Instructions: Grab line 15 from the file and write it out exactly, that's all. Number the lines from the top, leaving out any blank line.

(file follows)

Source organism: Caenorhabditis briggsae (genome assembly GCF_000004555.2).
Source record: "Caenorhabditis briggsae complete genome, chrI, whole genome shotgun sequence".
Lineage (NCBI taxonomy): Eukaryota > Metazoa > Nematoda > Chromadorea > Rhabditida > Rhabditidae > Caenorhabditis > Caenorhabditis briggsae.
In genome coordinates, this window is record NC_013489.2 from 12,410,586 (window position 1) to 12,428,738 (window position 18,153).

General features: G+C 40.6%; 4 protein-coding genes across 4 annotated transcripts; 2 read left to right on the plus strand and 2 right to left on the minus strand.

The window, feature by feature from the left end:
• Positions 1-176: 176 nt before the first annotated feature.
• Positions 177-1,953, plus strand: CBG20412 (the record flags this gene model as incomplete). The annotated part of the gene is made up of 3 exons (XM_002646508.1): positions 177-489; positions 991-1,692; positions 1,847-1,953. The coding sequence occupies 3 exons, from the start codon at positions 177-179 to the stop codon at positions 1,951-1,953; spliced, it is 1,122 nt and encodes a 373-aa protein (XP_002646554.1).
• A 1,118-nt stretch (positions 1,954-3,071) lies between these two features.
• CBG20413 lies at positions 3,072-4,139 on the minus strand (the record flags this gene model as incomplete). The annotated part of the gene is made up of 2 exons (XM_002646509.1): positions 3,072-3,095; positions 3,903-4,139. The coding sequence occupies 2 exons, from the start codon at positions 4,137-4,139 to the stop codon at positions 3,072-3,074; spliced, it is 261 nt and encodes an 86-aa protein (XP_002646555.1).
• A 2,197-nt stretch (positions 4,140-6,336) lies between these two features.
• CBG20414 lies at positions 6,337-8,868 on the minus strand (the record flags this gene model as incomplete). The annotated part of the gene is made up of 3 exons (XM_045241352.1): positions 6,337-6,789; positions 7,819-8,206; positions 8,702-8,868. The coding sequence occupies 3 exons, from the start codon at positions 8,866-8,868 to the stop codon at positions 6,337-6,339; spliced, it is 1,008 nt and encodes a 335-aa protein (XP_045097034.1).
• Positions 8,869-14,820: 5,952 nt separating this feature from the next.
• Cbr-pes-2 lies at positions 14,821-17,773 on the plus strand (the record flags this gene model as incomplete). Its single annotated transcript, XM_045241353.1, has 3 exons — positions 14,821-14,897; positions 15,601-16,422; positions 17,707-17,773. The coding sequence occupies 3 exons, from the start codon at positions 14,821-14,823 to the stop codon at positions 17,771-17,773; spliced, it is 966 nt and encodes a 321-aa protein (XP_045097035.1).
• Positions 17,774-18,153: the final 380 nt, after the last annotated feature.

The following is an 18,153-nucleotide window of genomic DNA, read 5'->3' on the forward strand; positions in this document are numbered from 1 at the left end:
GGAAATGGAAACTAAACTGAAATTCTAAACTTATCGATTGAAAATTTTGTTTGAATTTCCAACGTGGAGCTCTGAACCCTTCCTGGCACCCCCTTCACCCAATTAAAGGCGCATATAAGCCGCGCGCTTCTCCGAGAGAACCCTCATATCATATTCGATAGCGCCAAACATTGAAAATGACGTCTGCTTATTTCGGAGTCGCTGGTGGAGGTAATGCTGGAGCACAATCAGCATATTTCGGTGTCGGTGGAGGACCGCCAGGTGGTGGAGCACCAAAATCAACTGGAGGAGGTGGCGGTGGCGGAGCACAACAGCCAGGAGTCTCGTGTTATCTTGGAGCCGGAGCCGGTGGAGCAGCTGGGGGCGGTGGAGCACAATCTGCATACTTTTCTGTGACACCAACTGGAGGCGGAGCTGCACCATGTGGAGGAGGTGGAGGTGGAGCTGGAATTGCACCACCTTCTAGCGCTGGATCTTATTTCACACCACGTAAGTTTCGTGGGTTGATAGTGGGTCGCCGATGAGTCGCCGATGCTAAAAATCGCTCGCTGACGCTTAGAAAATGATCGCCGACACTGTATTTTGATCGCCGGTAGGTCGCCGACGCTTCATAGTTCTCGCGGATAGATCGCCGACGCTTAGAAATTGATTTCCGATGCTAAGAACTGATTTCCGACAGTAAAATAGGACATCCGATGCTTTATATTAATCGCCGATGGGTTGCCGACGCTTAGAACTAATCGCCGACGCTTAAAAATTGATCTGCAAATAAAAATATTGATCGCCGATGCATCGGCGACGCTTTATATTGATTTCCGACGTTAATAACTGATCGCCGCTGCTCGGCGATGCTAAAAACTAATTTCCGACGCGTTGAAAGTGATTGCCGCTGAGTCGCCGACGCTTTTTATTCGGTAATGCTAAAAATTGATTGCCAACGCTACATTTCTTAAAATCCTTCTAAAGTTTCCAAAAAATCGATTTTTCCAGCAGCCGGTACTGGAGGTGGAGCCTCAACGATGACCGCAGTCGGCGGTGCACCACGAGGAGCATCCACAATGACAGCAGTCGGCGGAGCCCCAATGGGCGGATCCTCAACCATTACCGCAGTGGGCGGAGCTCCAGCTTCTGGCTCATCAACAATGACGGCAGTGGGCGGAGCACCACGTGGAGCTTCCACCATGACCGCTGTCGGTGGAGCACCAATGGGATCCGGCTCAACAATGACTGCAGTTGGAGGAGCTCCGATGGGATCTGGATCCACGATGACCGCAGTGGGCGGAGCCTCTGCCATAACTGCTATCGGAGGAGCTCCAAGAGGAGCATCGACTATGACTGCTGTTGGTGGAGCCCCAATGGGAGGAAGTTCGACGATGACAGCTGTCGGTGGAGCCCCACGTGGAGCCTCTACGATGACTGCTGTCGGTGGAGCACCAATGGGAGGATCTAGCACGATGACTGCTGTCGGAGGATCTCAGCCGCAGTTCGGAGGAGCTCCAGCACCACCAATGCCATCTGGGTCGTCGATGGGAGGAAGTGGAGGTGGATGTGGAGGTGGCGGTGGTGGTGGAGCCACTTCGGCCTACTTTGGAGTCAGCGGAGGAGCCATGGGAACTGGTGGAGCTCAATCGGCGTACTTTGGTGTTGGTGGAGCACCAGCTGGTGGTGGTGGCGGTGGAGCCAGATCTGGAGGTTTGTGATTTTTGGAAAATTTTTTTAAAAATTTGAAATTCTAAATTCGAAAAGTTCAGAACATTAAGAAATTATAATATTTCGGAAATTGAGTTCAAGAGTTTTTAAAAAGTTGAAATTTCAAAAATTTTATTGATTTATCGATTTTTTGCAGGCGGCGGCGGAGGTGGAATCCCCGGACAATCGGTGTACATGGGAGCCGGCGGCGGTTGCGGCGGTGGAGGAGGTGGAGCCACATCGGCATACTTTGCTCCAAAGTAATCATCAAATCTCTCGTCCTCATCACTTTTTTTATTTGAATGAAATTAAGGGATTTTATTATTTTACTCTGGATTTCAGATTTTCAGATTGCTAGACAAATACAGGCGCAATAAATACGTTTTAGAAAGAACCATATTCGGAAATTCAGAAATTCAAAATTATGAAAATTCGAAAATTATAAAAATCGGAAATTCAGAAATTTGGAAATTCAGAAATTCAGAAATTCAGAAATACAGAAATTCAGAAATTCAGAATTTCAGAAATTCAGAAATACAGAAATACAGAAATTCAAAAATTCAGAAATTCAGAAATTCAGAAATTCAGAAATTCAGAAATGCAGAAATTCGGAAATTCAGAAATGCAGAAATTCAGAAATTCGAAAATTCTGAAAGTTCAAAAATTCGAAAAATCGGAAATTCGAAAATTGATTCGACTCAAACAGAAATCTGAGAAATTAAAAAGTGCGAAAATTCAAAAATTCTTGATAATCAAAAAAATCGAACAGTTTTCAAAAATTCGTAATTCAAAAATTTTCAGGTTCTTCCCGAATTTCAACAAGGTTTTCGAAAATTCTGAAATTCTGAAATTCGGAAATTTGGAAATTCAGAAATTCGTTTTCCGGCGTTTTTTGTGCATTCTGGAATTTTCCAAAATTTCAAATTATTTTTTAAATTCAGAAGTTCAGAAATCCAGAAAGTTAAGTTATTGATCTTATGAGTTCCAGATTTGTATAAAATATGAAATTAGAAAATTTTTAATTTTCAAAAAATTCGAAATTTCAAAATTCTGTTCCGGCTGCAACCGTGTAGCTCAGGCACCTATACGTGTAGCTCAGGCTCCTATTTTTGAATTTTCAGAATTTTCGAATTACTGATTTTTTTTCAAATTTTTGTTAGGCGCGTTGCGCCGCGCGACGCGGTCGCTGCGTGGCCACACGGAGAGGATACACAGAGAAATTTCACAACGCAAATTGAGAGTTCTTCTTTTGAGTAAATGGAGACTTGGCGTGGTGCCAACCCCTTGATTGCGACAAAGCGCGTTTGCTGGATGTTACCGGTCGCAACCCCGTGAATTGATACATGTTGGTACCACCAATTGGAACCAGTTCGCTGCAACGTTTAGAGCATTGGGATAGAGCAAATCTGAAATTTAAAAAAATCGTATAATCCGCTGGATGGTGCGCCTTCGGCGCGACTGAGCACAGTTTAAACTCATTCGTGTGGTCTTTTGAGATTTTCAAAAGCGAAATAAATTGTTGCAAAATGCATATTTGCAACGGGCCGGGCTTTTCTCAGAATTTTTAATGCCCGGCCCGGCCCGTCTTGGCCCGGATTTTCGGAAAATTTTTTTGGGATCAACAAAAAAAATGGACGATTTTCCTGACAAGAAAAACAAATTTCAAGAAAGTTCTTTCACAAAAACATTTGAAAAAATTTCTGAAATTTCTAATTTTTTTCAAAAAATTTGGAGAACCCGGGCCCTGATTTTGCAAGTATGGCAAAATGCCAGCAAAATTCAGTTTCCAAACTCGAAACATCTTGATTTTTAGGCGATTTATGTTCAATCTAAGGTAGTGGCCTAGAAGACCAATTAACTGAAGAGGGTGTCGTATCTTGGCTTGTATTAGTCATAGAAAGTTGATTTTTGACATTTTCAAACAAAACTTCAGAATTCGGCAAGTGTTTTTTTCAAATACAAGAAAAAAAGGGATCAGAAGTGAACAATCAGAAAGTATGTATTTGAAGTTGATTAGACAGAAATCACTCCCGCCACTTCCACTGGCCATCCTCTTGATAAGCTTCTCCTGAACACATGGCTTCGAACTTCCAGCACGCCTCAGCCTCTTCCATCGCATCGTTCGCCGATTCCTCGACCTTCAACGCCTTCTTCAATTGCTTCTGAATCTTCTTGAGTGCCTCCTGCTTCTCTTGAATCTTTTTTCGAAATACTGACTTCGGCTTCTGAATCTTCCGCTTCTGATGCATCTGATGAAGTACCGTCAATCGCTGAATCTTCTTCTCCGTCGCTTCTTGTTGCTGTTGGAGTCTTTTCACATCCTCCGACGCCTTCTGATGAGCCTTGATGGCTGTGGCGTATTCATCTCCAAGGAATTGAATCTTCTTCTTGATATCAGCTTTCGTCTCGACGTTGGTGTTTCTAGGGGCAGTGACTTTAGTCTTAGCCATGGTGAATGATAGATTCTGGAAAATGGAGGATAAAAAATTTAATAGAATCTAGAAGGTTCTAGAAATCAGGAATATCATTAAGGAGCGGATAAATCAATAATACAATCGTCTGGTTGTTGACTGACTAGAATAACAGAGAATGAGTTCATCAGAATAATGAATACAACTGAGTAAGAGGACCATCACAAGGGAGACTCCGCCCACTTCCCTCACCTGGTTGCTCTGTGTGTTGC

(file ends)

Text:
• Positions 17,774-18,153: the final 380 nt, after the last annotated feature.